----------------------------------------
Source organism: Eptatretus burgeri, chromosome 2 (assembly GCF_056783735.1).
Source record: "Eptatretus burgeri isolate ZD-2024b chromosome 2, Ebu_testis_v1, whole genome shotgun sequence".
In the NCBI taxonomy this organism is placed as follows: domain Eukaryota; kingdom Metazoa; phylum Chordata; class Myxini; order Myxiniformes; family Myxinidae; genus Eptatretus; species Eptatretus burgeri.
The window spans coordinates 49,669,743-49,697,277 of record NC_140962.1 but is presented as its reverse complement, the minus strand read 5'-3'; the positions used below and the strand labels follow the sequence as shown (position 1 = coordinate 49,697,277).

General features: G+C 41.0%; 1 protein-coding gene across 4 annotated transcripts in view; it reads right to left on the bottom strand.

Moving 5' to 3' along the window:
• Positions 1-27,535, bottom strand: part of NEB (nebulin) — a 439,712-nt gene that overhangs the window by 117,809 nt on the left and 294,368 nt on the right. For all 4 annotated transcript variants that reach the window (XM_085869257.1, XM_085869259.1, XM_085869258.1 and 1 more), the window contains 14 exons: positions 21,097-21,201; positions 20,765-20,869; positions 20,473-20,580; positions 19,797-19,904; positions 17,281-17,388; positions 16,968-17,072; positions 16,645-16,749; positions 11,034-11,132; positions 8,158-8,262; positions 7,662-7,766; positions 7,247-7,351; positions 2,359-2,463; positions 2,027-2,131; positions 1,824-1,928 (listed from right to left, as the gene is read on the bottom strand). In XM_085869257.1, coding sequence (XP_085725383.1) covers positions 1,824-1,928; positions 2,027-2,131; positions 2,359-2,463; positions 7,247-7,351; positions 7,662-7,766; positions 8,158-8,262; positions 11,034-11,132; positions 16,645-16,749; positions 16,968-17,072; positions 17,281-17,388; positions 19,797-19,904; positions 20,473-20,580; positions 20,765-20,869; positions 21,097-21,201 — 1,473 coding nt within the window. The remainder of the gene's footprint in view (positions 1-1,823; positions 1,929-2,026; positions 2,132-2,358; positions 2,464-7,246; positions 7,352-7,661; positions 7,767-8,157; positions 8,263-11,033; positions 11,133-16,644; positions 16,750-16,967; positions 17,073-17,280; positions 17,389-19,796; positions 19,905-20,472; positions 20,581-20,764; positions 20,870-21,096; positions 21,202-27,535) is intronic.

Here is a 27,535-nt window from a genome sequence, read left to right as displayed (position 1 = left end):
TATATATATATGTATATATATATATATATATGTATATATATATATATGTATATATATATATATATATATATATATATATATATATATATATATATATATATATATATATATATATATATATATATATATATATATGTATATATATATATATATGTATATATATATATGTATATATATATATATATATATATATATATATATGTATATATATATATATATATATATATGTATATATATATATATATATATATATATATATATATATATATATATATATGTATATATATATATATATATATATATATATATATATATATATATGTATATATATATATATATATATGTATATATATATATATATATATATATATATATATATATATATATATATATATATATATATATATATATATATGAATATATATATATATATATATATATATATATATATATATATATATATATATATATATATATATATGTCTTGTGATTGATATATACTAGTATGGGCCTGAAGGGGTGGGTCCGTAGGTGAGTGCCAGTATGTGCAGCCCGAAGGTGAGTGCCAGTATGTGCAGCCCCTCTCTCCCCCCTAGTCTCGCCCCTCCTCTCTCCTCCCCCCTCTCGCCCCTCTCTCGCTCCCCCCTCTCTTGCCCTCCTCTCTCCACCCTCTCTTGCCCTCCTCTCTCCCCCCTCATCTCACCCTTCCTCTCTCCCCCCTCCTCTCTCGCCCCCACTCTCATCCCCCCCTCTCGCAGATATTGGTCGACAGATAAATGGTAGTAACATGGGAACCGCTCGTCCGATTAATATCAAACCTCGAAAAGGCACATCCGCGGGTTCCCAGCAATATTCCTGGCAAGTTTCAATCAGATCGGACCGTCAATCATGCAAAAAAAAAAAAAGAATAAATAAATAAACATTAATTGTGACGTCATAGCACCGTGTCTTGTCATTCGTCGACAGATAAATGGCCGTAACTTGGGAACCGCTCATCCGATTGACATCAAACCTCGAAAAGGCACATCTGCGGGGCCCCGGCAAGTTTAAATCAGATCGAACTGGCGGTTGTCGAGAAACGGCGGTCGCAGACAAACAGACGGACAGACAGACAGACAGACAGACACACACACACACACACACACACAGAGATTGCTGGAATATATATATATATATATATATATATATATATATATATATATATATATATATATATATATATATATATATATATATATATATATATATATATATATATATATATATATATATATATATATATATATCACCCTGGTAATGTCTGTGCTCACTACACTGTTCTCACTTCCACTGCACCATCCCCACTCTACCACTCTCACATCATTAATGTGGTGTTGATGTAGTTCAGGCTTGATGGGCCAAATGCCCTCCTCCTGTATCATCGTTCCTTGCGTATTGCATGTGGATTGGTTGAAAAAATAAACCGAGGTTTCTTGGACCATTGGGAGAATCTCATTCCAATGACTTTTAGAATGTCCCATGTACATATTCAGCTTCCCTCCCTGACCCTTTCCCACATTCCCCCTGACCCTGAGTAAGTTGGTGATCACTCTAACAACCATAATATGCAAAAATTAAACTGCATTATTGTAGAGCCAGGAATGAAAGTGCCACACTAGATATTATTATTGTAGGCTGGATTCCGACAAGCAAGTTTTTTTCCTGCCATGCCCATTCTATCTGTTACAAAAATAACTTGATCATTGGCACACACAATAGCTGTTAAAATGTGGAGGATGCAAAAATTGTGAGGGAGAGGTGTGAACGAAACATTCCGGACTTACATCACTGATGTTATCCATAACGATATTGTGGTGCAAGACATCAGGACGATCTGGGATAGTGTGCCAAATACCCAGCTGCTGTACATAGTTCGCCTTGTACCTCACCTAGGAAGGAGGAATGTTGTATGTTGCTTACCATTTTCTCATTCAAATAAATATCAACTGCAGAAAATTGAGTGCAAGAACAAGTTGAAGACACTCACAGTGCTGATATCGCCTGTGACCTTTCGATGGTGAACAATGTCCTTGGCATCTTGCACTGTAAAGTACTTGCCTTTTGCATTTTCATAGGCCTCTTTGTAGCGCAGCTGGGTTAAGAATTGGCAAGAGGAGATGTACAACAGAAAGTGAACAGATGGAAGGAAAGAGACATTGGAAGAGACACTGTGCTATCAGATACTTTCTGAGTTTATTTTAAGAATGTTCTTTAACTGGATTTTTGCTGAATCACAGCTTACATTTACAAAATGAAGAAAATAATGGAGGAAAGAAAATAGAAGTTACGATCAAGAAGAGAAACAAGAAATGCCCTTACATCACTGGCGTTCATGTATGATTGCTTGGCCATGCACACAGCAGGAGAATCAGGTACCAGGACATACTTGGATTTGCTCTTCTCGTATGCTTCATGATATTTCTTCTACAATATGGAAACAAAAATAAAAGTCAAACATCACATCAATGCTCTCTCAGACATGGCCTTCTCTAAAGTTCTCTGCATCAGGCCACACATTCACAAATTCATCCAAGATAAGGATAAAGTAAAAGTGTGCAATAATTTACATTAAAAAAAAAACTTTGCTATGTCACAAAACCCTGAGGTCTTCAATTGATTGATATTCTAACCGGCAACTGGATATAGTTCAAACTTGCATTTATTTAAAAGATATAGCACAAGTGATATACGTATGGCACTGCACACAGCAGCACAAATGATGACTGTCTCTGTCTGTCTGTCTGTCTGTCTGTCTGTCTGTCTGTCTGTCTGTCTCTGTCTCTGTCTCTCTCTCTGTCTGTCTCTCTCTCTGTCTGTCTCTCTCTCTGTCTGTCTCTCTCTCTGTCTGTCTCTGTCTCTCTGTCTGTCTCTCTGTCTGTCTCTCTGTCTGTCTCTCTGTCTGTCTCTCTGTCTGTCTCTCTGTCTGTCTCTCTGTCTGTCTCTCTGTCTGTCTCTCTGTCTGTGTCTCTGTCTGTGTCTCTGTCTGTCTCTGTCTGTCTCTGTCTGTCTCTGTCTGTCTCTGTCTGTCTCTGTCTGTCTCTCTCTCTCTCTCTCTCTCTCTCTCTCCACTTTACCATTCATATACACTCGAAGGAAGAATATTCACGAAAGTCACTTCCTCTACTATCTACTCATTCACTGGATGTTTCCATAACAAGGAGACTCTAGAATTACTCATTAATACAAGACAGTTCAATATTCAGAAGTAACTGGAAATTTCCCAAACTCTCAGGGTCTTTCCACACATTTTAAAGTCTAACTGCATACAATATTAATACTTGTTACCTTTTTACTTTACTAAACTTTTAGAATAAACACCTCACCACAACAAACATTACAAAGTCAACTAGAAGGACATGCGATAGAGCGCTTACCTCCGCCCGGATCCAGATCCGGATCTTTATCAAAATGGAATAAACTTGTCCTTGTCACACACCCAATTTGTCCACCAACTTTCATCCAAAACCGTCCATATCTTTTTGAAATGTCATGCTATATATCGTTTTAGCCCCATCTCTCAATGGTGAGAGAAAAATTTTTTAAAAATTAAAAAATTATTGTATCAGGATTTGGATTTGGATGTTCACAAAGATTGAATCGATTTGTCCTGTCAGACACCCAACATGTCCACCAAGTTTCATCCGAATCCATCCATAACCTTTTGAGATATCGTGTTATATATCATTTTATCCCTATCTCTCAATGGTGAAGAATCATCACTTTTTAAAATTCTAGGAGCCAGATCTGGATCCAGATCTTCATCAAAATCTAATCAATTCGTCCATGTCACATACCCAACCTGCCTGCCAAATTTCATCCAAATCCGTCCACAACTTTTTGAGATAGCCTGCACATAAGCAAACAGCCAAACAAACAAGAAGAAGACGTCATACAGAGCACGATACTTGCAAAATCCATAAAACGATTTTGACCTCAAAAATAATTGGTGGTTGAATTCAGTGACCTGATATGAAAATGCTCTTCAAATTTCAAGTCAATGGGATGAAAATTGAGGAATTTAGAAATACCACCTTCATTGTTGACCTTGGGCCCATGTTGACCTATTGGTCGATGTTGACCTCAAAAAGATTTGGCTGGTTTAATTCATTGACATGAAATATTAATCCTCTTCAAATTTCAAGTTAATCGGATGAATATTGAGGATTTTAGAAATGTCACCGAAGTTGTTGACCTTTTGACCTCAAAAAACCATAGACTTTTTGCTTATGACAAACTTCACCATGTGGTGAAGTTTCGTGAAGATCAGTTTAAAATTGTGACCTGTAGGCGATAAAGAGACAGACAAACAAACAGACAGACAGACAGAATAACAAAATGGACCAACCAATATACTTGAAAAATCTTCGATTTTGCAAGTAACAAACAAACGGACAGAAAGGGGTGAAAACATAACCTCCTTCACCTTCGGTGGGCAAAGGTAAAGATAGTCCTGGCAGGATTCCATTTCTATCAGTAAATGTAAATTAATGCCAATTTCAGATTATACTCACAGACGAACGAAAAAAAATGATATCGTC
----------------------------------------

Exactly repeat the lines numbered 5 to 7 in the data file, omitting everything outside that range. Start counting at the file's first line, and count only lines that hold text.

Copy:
General features: G+C 41.0%; 1 protein-coding gene across 4 annotated transcripts in view; it reads right to left on the bottom strand.

Moving 5' to 3' along the window:
• Positions 1-27,535, bottom strand: part of NEB (nebulin) — a 439,712-nt gene that overhangs the window by 117,809 nt on the left and 294,368 nt on the right. For all 4 annotated transcript variants that reach the window (XM_085869257.1, XM_085869259.1, XM_085869258.1 and 1 more), the window contains 14 exons: positions 21,097-21,201; positions 20,765-20,869; positions 20,473-20,580; positions 19,797-19,904; positions 17,281-17,388; positions 16,968-17,072; positions 16,645-16,749; positions 11,034-11,132; positions 8,158-8,262; positions 7,662-7,766; positions 7,247-7,351; positions 2,359-2,463; positions 2,027-2,131; positions 1,824-1,928 (listed from right to left, as the gene is read on the bottom strand). In XM_085869257.1, coding sequence (XP_085725383.1) covers positions 1,824-1,928; positions 2,027-2,131; positions 2,359-2,463; positions 7,247-7,351; positions 7,662-7,766; positions 8,158-8,262; positions 11,034-11,132; positions 16,645-16,749; positions 16,968-17,072; positions 17,281-17,388; positions 19,797-19,904; positions 20,473-20,580; positions 20,765-20,869; positions 21,097-21,201 — 1,473 coding nt within the window. The remainder of the gene's footprint in view (positions 1-1,823; positions 1,929-2,026; positions 2,132-2,358; positions 2,464-7,246; positions 7,352-7,661; positions 7,767-8,157; positions 8,263-11,033; positions 11,133-16,644; positions 16,750-16,967; positions 17,073-17,280; positions 17,389-19,796; positions 19,905-20,472; positions 20,581-20,764; positions 20,870-21,096; positions 21,202-27,535) is intronic.